As the day of the feast approached so our Macaran band launched into increasingly frenetic activity. So much to prepare, and of course it all must be outstanding, remarkable, the bestest-best feast. The bands competed when giving these ‘lesser feasts’ to outdo one another (Zean explained, though it really wasn’t needed so obvious was it). A reputation gained here would hold through the years until another headman knocked it away—or the present holder died. Our headman—Hensit his name—had held his reputation since before his daughter Zean was born. He was not about to let it wane.
The men disappeared off in their hunting parties. Some were gone as long as three days. We women (yes, I now was counted amongst them) scoured the plain, and even into the jungle, to find fruits and roots, and seeds and leaves, all at the very peak of ripeness. We raided nests for the eggs. We clubbed escaping lizards (roasted, they were served as titbits). We netted fish (only the men were allowed the fish-spears). Meanwhile new cloths were dyed and woven, and a whole array of personal ornaments especially reserved for these feasts were unpacked from their boxes. I too had a box. Hean delivered it late on the eve of the feast.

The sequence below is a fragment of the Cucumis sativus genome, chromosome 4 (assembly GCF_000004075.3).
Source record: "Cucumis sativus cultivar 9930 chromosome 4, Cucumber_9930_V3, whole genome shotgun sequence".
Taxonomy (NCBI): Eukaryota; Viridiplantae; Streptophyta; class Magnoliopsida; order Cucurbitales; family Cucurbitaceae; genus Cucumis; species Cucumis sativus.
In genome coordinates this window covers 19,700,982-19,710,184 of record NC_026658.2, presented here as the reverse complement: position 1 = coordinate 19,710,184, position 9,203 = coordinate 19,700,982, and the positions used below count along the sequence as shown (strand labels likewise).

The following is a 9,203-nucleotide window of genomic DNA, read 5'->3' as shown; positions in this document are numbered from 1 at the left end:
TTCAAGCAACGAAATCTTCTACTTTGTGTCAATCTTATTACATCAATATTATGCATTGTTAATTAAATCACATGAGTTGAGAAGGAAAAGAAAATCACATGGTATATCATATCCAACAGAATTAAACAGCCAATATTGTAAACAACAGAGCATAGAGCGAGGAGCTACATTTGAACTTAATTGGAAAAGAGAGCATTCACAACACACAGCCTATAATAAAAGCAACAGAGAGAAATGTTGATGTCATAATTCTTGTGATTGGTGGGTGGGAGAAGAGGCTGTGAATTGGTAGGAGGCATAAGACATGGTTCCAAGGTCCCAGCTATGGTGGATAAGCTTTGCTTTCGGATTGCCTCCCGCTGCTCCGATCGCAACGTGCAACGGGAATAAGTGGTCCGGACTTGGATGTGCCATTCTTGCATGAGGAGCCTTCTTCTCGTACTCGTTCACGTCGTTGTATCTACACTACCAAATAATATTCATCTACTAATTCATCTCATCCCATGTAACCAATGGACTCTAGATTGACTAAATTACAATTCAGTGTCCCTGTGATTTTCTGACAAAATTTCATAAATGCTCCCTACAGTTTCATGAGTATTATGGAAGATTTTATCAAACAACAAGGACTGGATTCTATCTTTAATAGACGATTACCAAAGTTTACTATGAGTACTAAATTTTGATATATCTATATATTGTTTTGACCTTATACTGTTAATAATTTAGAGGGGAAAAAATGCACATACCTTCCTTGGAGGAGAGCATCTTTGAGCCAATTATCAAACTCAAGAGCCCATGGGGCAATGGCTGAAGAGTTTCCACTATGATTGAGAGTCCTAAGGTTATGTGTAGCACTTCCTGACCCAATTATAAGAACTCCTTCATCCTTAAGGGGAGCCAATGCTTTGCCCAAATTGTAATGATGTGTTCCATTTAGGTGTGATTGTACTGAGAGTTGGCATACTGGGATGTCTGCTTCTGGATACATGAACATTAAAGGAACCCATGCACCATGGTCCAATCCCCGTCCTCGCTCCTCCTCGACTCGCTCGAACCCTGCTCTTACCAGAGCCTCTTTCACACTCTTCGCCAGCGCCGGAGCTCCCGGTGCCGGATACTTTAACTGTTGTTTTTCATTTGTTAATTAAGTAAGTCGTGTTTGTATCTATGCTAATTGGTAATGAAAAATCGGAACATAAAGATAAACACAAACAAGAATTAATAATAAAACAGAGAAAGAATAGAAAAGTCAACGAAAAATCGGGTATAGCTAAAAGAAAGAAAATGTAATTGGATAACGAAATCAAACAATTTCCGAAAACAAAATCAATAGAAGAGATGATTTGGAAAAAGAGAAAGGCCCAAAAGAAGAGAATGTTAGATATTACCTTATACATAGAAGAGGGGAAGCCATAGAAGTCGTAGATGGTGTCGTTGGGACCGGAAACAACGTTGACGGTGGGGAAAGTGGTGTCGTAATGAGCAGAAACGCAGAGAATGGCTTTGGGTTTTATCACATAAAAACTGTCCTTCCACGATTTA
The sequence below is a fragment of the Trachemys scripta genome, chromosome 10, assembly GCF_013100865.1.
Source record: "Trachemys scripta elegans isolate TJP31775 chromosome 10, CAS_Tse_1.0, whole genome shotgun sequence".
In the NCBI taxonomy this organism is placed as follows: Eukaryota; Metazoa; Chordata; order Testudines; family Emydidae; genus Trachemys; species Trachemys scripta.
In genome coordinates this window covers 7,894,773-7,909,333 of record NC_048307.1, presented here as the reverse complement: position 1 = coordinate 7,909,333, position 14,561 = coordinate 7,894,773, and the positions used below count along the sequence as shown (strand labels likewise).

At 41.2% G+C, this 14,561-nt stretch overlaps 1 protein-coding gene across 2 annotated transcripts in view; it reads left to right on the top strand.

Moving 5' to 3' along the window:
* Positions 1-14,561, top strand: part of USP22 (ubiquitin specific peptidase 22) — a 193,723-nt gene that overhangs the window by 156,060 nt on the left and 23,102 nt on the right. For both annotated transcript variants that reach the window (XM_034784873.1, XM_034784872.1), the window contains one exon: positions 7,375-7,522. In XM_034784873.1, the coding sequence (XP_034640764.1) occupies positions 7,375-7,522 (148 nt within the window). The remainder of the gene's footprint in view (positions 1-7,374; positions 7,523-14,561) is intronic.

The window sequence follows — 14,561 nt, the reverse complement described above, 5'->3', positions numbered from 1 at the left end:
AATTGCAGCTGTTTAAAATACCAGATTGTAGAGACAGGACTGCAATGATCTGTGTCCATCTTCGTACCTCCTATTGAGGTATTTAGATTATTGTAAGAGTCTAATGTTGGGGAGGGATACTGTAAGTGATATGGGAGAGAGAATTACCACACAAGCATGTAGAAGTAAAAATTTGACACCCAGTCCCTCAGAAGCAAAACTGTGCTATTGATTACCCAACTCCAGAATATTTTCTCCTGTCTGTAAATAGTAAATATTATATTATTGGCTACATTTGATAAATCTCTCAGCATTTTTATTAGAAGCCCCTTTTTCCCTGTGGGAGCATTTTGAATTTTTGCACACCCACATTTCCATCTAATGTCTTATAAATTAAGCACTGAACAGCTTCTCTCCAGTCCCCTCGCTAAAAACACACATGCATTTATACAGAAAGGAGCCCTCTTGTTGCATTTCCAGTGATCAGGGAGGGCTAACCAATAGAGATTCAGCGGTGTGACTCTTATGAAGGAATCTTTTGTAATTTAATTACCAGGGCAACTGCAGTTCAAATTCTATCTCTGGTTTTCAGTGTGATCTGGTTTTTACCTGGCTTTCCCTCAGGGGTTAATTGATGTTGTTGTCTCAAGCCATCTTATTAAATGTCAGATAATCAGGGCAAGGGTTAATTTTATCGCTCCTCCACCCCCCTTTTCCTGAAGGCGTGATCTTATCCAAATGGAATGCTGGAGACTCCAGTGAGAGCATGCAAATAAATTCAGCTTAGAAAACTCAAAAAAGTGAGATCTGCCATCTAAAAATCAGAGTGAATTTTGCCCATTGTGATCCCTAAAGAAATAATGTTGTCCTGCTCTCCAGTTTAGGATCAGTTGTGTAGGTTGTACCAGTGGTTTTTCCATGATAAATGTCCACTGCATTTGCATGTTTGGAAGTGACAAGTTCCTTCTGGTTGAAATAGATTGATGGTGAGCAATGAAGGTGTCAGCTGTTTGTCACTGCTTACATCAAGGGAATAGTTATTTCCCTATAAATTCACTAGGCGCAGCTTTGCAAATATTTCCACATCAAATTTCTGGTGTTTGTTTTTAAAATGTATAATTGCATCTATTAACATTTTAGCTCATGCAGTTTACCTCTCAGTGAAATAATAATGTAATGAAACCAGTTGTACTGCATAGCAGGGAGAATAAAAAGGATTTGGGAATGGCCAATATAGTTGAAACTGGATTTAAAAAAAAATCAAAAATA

“I thought you’d prefer not to wear what our girls wear,” he said, passing the box to me.
“I washed my shift,” I said when I realised what he’d brought me. In fact I had washed it several times by now, each time hiding out at the women’s place along the river until it had dried.
“No,” he said. “Look into the folds.”
So I eased the new shift out of its box—and it differed not a jot from the one I was wearing except in its smell (it had been inter-layered with fragrant herbs). And there, residing beneath it, was my comb! I cannot say how excited I was. Only then I must be careful not to offend Schola, for she had given me a comb on that first night. But my comb was of ivory, and polished smooth from fourteen years of use. Hers, though perfectly made, was new, and if I wasn’t careful it snagged my hair.
Hean had brought other things too, things that, being snatched so abruptly from our boat, I’d had no time to retrieve. He had brought a belt. It was almost the twin of the one he wore, except his was of brass and mine of gold. Wide metal plates with leather links.
“I thought . . .” he seemed suddenly shy, not at all like him. “It will help define your . . .” I could see he was struggling for the words.
“My hips? My waist? My womanly attributes? To show I’m the same age as Zean and Schola, but without bearing all?”
“I thank you,” I said.
“And there’s this.” He took a thong-threaded pendant from the box and before I’d chance to see it properly he had tied it around my neck. I had to hold it up to see it. An opal, its depth lit by a fierce fire.
“I thank you,” I said though I hardly could speak: I was stunned.
“The men should not—this isn’t that feast, besides you’re a guest—but this will protect you.” He then thought to add, “It’s the usual gift when a man wants a girl. For you to wear it means I have claimed you as mine.”